Which also 360 inches @ 1000 yds (that's 30 feet in Texas, in case you were not following me), which is also the same as 10 mils @ 1000 yds.

    I don't see any metrics here, do you????? Perhaps too much beer or beans in your diet........
    cool.gif


    Bob

     

    prossound

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    Re: Falcon Optics 5.5-25x56 Menace Review

    <div class="ubbcode-block"><div class="ubbcode-header">Originally Posted By: BobinNC</div><div class="ubbcode-body"><div class="ubbcode-block"><div class="ubbcode-header">Originally Posted By: Dsparil</div><div class="ubbcode-body">heh I might be interested in the moa/moa version. I'm just not a big fan of the milrad system since I see EVERYTHING in inches and feet. heh I'm a good ol' fashion ignorant American.

    I speak english and bad english, the four basic food groups are beans, bacon, beer and water and I have NO idea what a meter is.

    wink.gif
    </div></div>

    Dsparil,

    Which also 360 inches @ 1000 yds (that's 10 feet in Texas, in case you were not following me), which is also the same as 10 mils @ 1000 yds.


    Bob

    </div></div>

    360 inches is 10 yards in the part of Texas I am from
    smile.gif
    or 30 feet
     

    BobinNC

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    Re: Falcon Optics 5.5-25x56 Menace Review

    prosound,

    Yup it is, I fat fingered that one, but I fixed it just for you.....
    crazy.gif
     

    Big Dog Steel

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    Re: Falcon Optics 5.5-25x56 Menace Review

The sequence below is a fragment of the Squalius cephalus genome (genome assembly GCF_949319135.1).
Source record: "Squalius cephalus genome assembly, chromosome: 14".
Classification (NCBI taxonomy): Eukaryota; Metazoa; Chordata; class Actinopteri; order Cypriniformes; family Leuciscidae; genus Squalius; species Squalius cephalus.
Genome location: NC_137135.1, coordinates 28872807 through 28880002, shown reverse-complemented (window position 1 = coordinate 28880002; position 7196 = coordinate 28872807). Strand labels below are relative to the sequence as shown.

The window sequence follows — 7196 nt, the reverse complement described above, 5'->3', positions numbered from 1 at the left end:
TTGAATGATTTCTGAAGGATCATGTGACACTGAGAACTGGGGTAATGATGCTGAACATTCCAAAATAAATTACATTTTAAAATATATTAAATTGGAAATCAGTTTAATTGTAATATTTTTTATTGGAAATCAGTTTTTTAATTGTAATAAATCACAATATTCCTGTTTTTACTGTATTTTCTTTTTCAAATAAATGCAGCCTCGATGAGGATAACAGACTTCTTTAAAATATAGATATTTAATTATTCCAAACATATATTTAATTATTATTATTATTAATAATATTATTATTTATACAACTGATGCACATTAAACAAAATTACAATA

Ok, 10cm is close to 3.6" @ 100 yards, but not exactly. It measures out at 3.59872029". Which means 1cm @ 100m = .359872029" @ 100 yards. A .50 BMG whipping a 750 A-Max @ 2,750 drops about 244.4" @ 1,000 yards. That would be 67.8888 Mils. If you adjusted you CM scope to that distance thinking it was same as mils you would have an error of one billion feet. Ok, it would be more like 0.086877976248". However, most of us degenerates are used to quarter inch @ 100 yard adjustments anyways so mil/mil adjustments don't really help us. That's what my mildot master is for.
     

    BobinNC

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    Re: Falcon Optics 5.5-25x56 Menace Review

    <div class="ubbcode-block"><div class="ubbcode-header">Originally Posted By: osuarchitect</div><div class="ubbcode-body">Ok, 10cm is close to 3.6" @ 100 yards, but not exactly. It measures out at 3.59872029". Which means 1cm @ 100m = .359872029" @ 100 yards. A .50 BMG whipping a 750 A-Max @ 2,750 drops about 244.4" @ 1,000 yards. That would be 67.8888 Mils. If you adjusted you CM scope to that distance thinking it was same as mils you would have an error of one billion feet. Ok, it would be more like 0.086877976248". However, most of us degenerates are used to quarter inch @ 100 yard adjustments anyways so mil/mil adjustments don't really help us. That's what my mildot master is for. </div></div>

    Let's see 244.4" @ 1000 yds is actually 6.7888 mils, but your close, only off 61.1 mils or 2199.6", that's 8798.4 .25" clicks. Please explain again how your mildot master is going to fix that one?
    wink.gif
     

    .338Lapua Magnum

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    Re: Falcon Optics 5.5-25x56 Menace Review

    Wao, how to make something complicated and difficult in one easy lesson.